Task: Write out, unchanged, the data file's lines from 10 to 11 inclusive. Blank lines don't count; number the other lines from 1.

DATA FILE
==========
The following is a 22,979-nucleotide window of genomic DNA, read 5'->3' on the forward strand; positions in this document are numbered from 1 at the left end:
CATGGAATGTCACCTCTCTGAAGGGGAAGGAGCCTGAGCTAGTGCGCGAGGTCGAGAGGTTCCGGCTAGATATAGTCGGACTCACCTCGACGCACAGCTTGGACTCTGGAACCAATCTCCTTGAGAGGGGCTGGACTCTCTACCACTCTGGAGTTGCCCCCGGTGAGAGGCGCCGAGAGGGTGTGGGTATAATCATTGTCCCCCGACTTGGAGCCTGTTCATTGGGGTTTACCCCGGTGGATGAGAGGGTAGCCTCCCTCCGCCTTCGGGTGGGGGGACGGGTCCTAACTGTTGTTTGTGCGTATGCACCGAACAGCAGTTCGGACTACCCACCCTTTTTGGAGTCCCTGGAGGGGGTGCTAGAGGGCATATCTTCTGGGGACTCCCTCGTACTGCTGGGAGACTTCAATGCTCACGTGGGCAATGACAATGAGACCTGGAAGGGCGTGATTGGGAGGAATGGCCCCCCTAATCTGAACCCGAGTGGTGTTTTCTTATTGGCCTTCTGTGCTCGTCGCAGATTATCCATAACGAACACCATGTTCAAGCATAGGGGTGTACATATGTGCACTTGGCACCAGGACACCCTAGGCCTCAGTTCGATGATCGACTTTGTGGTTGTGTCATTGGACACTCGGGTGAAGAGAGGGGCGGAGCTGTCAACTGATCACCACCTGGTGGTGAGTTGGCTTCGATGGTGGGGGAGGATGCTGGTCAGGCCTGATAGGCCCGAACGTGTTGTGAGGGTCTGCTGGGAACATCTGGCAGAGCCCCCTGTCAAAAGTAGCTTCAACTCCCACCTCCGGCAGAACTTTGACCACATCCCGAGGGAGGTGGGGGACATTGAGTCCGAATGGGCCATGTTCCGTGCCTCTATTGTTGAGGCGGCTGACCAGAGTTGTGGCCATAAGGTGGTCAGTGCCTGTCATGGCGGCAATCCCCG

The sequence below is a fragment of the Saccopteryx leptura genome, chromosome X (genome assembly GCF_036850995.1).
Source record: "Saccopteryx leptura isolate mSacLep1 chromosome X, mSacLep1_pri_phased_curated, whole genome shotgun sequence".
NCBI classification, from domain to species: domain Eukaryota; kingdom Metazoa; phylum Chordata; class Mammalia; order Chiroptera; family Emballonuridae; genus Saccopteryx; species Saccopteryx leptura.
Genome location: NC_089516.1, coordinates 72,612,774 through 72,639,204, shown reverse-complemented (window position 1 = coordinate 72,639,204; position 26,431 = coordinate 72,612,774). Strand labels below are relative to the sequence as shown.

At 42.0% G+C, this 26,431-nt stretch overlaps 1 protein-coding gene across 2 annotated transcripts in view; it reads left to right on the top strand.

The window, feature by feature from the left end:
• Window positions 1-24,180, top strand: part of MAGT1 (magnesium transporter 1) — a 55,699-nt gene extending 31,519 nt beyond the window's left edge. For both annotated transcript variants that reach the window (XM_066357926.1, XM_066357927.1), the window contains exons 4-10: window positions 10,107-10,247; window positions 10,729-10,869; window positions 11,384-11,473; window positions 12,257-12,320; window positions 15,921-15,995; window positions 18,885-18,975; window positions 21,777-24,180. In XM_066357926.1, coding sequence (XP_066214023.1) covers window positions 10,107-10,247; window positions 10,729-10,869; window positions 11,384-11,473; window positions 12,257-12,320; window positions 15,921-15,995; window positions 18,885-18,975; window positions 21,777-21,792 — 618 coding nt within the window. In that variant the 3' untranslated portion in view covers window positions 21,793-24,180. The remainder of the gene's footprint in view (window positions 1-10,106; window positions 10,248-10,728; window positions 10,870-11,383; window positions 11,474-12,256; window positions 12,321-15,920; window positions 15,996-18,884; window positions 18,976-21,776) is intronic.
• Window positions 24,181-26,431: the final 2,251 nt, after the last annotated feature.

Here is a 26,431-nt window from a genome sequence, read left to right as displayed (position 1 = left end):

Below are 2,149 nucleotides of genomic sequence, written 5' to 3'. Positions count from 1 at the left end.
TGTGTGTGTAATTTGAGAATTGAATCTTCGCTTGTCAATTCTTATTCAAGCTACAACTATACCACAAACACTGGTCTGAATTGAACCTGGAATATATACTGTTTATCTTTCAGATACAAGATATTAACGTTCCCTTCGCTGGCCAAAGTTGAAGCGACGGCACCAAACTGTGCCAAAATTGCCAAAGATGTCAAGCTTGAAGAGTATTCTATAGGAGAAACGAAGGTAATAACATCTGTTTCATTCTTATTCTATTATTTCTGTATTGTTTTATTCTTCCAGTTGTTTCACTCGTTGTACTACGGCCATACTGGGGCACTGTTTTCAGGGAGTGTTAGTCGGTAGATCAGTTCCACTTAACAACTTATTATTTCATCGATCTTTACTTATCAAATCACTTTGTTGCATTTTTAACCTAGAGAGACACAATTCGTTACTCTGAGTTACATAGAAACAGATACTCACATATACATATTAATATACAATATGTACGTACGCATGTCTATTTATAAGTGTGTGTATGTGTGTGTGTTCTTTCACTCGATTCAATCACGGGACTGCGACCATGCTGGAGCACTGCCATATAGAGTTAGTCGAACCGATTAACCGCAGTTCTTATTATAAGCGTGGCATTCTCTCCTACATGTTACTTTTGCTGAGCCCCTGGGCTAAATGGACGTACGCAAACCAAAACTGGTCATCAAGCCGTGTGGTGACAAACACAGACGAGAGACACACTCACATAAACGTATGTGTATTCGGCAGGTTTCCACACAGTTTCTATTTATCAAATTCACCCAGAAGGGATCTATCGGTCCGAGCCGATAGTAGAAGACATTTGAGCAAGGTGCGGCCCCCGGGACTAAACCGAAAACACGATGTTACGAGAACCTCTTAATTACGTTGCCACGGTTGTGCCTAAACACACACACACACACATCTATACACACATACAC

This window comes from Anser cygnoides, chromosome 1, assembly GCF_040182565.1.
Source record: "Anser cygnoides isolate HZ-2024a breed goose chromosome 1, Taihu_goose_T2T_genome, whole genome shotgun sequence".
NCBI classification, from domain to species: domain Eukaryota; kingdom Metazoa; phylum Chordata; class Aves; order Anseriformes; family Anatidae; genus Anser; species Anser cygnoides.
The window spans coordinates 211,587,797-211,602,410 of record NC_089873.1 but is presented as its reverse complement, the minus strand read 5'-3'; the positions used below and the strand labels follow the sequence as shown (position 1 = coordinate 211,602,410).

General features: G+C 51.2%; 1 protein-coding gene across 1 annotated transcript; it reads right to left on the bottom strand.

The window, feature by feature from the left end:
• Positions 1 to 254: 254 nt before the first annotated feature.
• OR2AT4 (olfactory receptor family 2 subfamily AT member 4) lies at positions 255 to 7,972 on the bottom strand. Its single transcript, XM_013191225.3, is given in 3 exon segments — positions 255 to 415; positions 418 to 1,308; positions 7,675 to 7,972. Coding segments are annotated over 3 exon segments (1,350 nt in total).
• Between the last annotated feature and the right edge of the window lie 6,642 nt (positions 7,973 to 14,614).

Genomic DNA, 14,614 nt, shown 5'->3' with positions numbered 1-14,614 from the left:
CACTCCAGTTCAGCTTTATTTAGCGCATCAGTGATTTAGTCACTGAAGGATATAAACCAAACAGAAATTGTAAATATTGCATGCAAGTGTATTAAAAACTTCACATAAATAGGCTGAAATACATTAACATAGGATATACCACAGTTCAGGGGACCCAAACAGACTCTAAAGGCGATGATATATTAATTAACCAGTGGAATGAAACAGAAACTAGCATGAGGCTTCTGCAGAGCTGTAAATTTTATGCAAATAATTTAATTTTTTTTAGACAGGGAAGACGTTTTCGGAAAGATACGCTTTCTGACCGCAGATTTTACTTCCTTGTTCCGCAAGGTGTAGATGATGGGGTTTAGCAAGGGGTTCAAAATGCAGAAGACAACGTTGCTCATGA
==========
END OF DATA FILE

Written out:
• Window positions 24,181-26,431: the final 2,251 nt, after the last annotated feature.

Here is a 26,431-nt window from a genome sequence, read left to right as displayed (position 1 = left end):